Boston Globe: How the colleges shape Boston’s young adult workforce
The Boston Globe profiled the findings of a recent study co-authored by the UMass Donahue Institute and the Boston Redevelopment Authority, analyzing the rate at which Boston retains its college graduates. While the city has been subject to longstanding criticism for failing to hold onto a large percentage of its graduates, the report argues that a better indicator of the economic vitality of the area can be found in its growing population of educated young adults — regardless of where they went to school.
Despite the exodus of half of its student population each year, Boston may not have an issue with “brain drain” at all because the city remains able to attract and retain plenty of young workers, says the report.
“The more important question is how many younger, skilled workers are choosing to be in Boston and the surrounding areas,” said Dan Hodge, director of Economic and Public Policy Research at the UMass Donahue Institute. “How much does it matter if they were educated at BU or Dartmouth?”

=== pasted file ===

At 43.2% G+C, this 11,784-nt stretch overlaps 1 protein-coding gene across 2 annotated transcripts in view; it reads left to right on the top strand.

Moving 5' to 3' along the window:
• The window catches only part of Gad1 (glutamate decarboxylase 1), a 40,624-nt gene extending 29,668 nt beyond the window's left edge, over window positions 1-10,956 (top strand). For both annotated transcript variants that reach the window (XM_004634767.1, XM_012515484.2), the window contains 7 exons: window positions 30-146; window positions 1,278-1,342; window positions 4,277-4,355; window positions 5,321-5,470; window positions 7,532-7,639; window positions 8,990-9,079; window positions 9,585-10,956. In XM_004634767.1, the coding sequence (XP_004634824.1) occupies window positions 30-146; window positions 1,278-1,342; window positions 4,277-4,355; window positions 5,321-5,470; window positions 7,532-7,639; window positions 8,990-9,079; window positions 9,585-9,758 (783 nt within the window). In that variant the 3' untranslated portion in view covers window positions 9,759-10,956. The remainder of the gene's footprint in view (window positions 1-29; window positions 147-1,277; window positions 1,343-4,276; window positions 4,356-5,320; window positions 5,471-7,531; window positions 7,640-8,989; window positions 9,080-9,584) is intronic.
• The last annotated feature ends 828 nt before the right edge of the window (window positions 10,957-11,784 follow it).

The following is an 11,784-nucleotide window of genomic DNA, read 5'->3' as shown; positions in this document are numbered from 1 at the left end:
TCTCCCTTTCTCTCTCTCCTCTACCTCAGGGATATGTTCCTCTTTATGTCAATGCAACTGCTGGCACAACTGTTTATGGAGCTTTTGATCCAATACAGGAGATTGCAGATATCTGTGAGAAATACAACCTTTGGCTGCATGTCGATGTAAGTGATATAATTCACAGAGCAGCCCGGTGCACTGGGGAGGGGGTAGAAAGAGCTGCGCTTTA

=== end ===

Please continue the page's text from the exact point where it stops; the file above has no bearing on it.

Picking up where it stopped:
The city’s average retention rate is 50 percent, with graduates of public universities more likely to set down roots nearby.
“When you have global universities, schools like Harvard and MIT, you are recruiting people from all over the world,” said Alvaro Lima, the director of the research division at the Boston Redevelopment Authority, adding that higher education is an export industry. “Then, you throw them back out into the global economy.”
If Boston didn’t export a significant portion of its graduates, the city would see a glut of doctors, engineers, and politicians, not to mention nearly double its size in 10 years, he says.
About 76 percent of graduates who call Boston their hometown stayed in the area following graduation, compared to 42 percent who came from elsewhere, according to the Boston Consulting Group.
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December 10, 2014